Kathleen’s known for one-liners that put men down in the movies she’s done: ‘You’re not too smart, are you. I like that in a man,’ she told William Hurt in Body Heat. ‘Well, I think they should get over that reputation. I’d like a man and I’d like him to be smart and funny. I like the company of men. My mother never married again or had any kind of relationship after my father died. I remember her saying to me, “It’s so nice to be around the smell of men.” Just little things like that. The smell of a man. You realise you’ve missed that.’
Given her recent success on the stage, it’s rather surprising to see her turn up in film again in Dumb And Dumber To, the sequel to the Farrelly Brothers’ ground-breaking 1994 com- edy starring Jim Carrey and Jeff Daniels. When she heard the script required ‘an understated Kathleen Turner’ she let it be known that the actual Kathleen Turner may be available. She lets out a booming laugh. Her character Fraida is catnip to men, and even has sex in a broom cupboard. ‘Fraida is a titanic whore and I suppose they thought I wouldn’t want to do it, that I’d be insulted. I think they thought I’d be upset when in the script Jim and Jeff meet this woman and she says, “I’m Fraida”, and they say, “No. Fraida’s hot. Fraida’s smoking. That’s not you.” But I felt quite the opposite, thank goodness. This is where I can say, “Do you know what? I don’t look like I did 30 years ago. Get over it.”’
Of course no one looks the same as they did 30 years ago, but there are so many Hollywood former A-listers whose careers have been based on how they look and who are still trying to keep it up. Not Kathleen Turner. It seems almost a relief to her that she doesn’t have to work at being a pin-up any more and can take on roles she really wants. ‘I think I surprised the Farrelly brothers by saying I’d do the movie,’ she says. ‘I like their humour. None of it’s based on meanness. The current trend in TV shows is all about laughing at someone’s humiliation and I don’t like that, but there’s none of that in the film. This humour is kind of sweet. It wasn’t something I thought I’d be doing but if I haven’t done something before I’ll probably try it, as long as we’re not talking drugs or anything like that. I wore slippers and there were no shots of my feet. The cinematographer was very sweet. He’d say “Feet?” I’d say “No” and he’d reframe the shot.’
She’s never tried to change herself to appeal. She’s never had Botox or nipped and tucked. ‘No one is sexy if they don’t like themselves. I don’t care how they look. When high definition photography came out on film everybody thought they looked fat and the Botox craze started. It’s destructive. You see a perfectly good actor who suddenly can’t move their forehead or their eyebrows.’
Kathleen has never been interested in diets either. A producer once sent her a box of diet food when she was about to take the part of high school student Peggy Sue in Peggy Sue Got Married in 1986, for which she was Oscar-nominated. ‘I taped the box up and sent it back to his office. It contained diet salad dressing, diet potato chips. I thought, “What the hell is this?” It was male chauvinist c***, that’s what it was. I like to enjoy life. I like food, I like wine. I don’t want to spend 15 hours of my day wondering how I look. For some people, men and women, that’s their primary focus and that’s so boring,’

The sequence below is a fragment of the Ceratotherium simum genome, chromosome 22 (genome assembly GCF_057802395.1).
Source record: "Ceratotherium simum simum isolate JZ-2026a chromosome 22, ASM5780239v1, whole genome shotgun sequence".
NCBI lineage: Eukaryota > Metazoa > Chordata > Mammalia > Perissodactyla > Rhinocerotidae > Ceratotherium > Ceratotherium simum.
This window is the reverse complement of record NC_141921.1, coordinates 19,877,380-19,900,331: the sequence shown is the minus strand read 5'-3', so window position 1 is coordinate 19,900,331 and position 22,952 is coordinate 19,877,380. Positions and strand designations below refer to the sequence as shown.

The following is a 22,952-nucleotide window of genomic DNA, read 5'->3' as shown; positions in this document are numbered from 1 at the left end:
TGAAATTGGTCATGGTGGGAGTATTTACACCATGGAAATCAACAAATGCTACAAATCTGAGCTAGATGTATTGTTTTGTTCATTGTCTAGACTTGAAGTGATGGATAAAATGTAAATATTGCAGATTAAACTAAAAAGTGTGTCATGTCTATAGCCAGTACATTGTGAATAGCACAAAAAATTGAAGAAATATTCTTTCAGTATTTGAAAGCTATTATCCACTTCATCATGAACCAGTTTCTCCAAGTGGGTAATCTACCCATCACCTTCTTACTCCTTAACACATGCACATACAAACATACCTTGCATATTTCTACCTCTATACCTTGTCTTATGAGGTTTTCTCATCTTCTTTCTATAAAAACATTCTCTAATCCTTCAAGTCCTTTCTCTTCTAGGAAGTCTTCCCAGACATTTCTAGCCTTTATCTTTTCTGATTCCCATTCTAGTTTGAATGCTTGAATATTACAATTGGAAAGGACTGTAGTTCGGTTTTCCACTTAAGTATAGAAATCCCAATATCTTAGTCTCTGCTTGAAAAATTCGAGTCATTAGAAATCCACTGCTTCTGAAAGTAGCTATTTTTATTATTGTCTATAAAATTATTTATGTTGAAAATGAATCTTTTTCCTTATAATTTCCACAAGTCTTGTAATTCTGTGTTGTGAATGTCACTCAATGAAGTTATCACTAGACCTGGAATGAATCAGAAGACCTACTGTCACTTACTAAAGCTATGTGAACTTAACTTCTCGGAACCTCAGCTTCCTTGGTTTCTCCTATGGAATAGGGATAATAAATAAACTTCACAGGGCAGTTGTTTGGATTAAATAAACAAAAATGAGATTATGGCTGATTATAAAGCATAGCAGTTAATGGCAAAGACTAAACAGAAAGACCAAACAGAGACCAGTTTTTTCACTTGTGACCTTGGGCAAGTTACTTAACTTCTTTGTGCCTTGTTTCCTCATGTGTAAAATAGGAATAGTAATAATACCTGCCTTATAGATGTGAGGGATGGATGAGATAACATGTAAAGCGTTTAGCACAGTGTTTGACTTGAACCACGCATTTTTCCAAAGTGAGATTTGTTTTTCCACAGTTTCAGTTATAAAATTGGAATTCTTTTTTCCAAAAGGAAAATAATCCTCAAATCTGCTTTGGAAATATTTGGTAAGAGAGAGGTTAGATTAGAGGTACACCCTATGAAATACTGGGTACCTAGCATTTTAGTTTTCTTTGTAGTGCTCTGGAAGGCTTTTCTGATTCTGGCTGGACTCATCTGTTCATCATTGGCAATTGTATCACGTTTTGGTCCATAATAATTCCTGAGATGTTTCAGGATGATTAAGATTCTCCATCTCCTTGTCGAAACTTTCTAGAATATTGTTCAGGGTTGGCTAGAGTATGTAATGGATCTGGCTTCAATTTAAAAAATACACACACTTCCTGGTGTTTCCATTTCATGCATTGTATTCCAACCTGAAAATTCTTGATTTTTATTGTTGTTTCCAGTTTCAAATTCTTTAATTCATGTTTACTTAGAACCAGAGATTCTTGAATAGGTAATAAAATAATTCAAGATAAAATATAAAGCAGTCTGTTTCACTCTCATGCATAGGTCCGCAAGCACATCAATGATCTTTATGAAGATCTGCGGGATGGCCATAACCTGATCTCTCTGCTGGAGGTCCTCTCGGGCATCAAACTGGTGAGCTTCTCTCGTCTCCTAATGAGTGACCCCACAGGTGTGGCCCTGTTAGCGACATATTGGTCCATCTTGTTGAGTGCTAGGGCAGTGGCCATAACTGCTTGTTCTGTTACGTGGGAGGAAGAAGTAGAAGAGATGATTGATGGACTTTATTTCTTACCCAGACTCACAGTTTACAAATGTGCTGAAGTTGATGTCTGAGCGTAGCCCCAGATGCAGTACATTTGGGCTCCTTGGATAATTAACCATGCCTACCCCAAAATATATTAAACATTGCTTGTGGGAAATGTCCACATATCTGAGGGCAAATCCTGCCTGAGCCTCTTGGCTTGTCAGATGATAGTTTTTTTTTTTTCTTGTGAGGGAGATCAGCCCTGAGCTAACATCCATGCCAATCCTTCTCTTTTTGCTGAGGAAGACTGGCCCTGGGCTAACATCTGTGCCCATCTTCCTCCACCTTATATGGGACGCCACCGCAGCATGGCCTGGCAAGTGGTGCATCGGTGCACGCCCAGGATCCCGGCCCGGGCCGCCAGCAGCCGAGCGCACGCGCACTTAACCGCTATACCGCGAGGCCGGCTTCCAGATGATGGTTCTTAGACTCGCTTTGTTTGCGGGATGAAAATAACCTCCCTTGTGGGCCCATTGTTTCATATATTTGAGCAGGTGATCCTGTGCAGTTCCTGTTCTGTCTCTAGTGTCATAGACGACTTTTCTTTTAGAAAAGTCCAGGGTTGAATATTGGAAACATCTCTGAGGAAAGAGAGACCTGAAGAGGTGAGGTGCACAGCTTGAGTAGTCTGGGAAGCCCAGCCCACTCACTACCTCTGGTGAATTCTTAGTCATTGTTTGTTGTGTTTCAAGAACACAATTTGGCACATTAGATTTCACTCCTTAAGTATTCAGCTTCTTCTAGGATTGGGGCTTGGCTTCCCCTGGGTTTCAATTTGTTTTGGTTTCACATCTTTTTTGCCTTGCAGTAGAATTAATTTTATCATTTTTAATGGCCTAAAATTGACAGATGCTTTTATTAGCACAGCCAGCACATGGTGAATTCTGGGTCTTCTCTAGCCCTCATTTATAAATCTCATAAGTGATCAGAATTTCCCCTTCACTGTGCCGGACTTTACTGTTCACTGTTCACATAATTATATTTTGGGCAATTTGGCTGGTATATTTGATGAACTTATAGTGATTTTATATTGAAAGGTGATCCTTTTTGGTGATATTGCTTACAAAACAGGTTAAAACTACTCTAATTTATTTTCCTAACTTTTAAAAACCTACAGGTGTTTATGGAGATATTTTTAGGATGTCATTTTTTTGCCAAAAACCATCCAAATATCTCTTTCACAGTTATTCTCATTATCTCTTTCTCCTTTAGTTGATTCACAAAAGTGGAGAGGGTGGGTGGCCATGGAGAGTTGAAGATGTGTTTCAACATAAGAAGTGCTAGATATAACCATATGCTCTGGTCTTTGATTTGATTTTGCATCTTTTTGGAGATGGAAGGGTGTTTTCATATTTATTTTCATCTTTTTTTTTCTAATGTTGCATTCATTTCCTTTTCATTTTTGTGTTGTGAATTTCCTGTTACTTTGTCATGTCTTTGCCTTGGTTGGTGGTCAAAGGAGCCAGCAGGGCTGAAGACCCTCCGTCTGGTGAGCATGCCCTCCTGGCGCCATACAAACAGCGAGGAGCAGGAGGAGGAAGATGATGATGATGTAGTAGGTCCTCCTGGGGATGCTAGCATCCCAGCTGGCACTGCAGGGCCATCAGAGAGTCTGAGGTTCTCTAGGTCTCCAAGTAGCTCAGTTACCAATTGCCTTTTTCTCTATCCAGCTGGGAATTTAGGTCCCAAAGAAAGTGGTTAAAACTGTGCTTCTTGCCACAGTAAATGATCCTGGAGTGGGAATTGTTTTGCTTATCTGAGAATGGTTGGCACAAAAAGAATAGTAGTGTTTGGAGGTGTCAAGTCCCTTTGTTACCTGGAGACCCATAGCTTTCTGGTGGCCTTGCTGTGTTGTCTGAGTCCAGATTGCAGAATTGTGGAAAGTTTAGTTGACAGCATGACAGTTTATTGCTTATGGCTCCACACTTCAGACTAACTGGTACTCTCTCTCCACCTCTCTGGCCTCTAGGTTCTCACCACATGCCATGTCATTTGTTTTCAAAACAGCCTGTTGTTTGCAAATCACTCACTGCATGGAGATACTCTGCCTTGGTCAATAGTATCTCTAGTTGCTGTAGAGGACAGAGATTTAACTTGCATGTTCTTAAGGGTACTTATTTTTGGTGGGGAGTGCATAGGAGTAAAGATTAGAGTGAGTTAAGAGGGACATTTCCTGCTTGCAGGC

She didn’t tell anyone she was sick with the arthritis for a very long time. ‘I fear being vulnerable in people’s eyes. I’ve trained myself so that now when somebody says, “I’m going to help you”, I say “Yes” and make myself think of what they can do. My automatic response in the past was “No”. In my family if you needed help it meant you were a failure. My dad was pretty tough.’
Kathleen grew up in Cuba, Venezuela and London. Her father was an American diplomat and the family travelled in interesting circles. When he died of thrombosis just before she turned 18 it shocked the family. He knew he was sick but he hadn’t told anyone. She nods gravely. ‘Well, I’m not going to die,’ she says. Her mother is 91 now. ‘All the women in my family have lived long lives. My grandmother was 100 when she died. I’ve learnt so much from my mother. She’s so gracious. And from my dad I learnt discipline and a sense of responsibility. I turn up on time and I take on everything.’
Her daughter is a musician and they’re extremely close. ‘Her voice is extraordinary. I tell people I’m her mother but I’m not a stage mother. In some ways we’re similar. She’s outgoing, can be quite charming and very smart. On stage she makes sure her guitar is in tune and then looks up and takes a breath and sighs, “I’m on stage, I’m home.” That’s when I think, “Yes all right, that’s my daughter.”’
Does she feel happy at 60? ‘I’m very happy at the moment. I love my relationship with my daughter. I adore her and she adores me. That’s top of my list. I’m happy with the friendships that I know will continue to support me. I’m happy that I’m 60 and have so many choices in work.’ She thinks she has more choices now than she had at 50. ‘I do. I do. I’m edging now into that territory where a lot of us have been winnowed out. The competition’s getting smaller,’ she laughs. ‘Maybe there’ll be more movies because they can be a lot of fun. And I could still do my stage work too, so it’s a nice balance. I could never see myself committing to a TV series for years on end, but I like to pop in and do little characters. The younger generation knows me as Chandler’s dad in Friends.’
She also has a black cat, Simon, a very well- travelled feline who goes with her – East Coast, West Coast, London – wherever she is. Is he black to match her clothes? She laughs. ‘No, although I found him at the ASPCA [the American ISPCA] and I was wearing all black. They had five cats to show me. Simon was first and he came and sat on my shoulder straight away. Someone who worked there said he identified with me because I was all in black, so I said, “If I wear colour is he going to run away?”’ He didn’t, and she laughs that big booming laugh again.
Dumb And Dumber To is in cinemas on 19 December
Kathleen in 1981 and (inset) last year